Why We Need to Talk About Perineal Trauma


Clinical data shows that 9 in 10 first time mothers who have a vaginal birth will experience some sort of perineal trauma, such as a tear, graze, or episiotomy [1], which can contribute to a slower physical and psychological recovery following childbirth.

Moreover, severe perineal trauma can also lead to long term issues, such as urinary and/or faecal incontinence, pelvic organ prolapse, vesicovaginal fistulas, lower levels of sexual satisfaction or pain during intercourse.

To explore the nation’s understanding of perineal trauma, at My Expert Midwife, we recently conducted a survey into this issue, which found that despite the common incidence, a shocking one in three (32%) women did not know that they might sustain perineal trauma when giving birth.

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This lack of awareness might help to explain why over three quarters (74%) of those surveyed did not carry out perineal massage during pregnancy - a technique which has been shown in some cases to reduce the incidence and severity of perineal tearing. However, this data has brought to light that greater understanding of perineal trauma and preventative measures, including perineal massage, is vital.

What’s more, the findings also indicate that there exists a societal taboo surrounding the topic of perineal trauma and perineal massage in the UK. With almost a third (29%) of women admitting they feel embarrassed to discuss this subject, it’s clear that the time has come to tear up the rulebook and start talking about perineal trauma.

In a bid to tackle these issues, Lesley Gilchrist, Registered Midwife and Founder of My Expert Midwife, has launched the #PowerToThePerineum campaign, to ignite conversations about perineal trauma and eradicate the associated taboos.

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That’s why here, Lesley has shared her expert advice on how to carry out perineal massage to help educate women on one of the steps they can take to prepare their perineum for labour and empower them to have a positive birth experience.

What is the perineum?

The perineum is the patch of skin between your vagina and anus and it is this part that is most likely to tear during childbirth.

While the majority of minor tears will heal without any long-term problems, 3rd and 4th-degree tears, which are more severe and involve the anal sphincter muscle, often need to be repaired in an operating theatre.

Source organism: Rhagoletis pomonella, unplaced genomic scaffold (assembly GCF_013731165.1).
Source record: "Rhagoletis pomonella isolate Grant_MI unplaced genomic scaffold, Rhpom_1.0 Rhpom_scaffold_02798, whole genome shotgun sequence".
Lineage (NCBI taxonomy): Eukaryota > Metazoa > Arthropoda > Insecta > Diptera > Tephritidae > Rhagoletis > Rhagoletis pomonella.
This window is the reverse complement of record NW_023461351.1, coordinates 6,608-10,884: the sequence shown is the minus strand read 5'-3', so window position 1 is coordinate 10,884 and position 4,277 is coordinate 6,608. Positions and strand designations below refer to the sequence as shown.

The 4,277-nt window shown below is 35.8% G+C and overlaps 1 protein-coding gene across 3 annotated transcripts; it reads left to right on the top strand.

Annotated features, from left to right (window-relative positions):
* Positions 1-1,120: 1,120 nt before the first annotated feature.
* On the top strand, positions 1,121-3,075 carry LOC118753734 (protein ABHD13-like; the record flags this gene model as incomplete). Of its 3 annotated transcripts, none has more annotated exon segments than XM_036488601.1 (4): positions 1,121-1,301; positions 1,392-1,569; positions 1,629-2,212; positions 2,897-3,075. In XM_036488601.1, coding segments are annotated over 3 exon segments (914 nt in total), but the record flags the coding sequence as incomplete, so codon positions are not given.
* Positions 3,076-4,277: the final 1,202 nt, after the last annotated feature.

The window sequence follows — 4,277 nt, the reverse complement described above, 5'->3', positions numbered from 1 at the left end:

How to reduce the risk of tearing during childbirth

Some of the risks of having a tear during childbirth are predetermined by genetics, the position of your baby during birth and the position you are in when you give birth. However, among the things you can do to reduce the extent of tearing in childbirth, is to practice a simple technique called perineal massage.

This has been shown to help make the perineum more elastic and to stretch better during childbirth, therefore reducing your risk of tearing and the need for an episiotomy (a cut to the perineum, which may be recommended for medical reasons and should only be performed with your informed consent).

A step-by-step guide to perineal massage

It is recommended to start perineal massage from 34 weeks pregnant, doing it three to four times a week, for around three or four minutes at a time.

  • First, find a perineal massage oil. You can use one specially blended and designed for perineal massages – such as Peri Prep Your Bits - or an oil such as almond oil.
  • Wash your hands.
  • Sit comfortably, bring your knees together and towards your chest and then open your knees like a book, or you may find it easier to put one foot on the toilet/bath/stool in a similar way to how you would insert a tampon.
  • Put a small amount of massage oil on your perineum to make the massage more comfortable.
  • Using your thumbs, insert them into your vagina and then place your forefingers on the skin of your perineum.
  • You now need to stretch this skin gently by pressing downwards towards your anus and to the sides until you feel a slight burning, stretching sensation
  • Hold the stretch for 1 to 2 minutes. Then massage the area between your thumb and fingers upwards and outwards and back again in a “U” shape.

Perineal massage should not be painful, and, with time and practice, it will become effortless.

However, as your pregnancy progresses, you may find it easier to invite your partner to perform this for you.

A video demonstrating how to do to perineal massage can also be viewed here.

[1] As reported by the Royal College of Obstetricians and Gynaecologists

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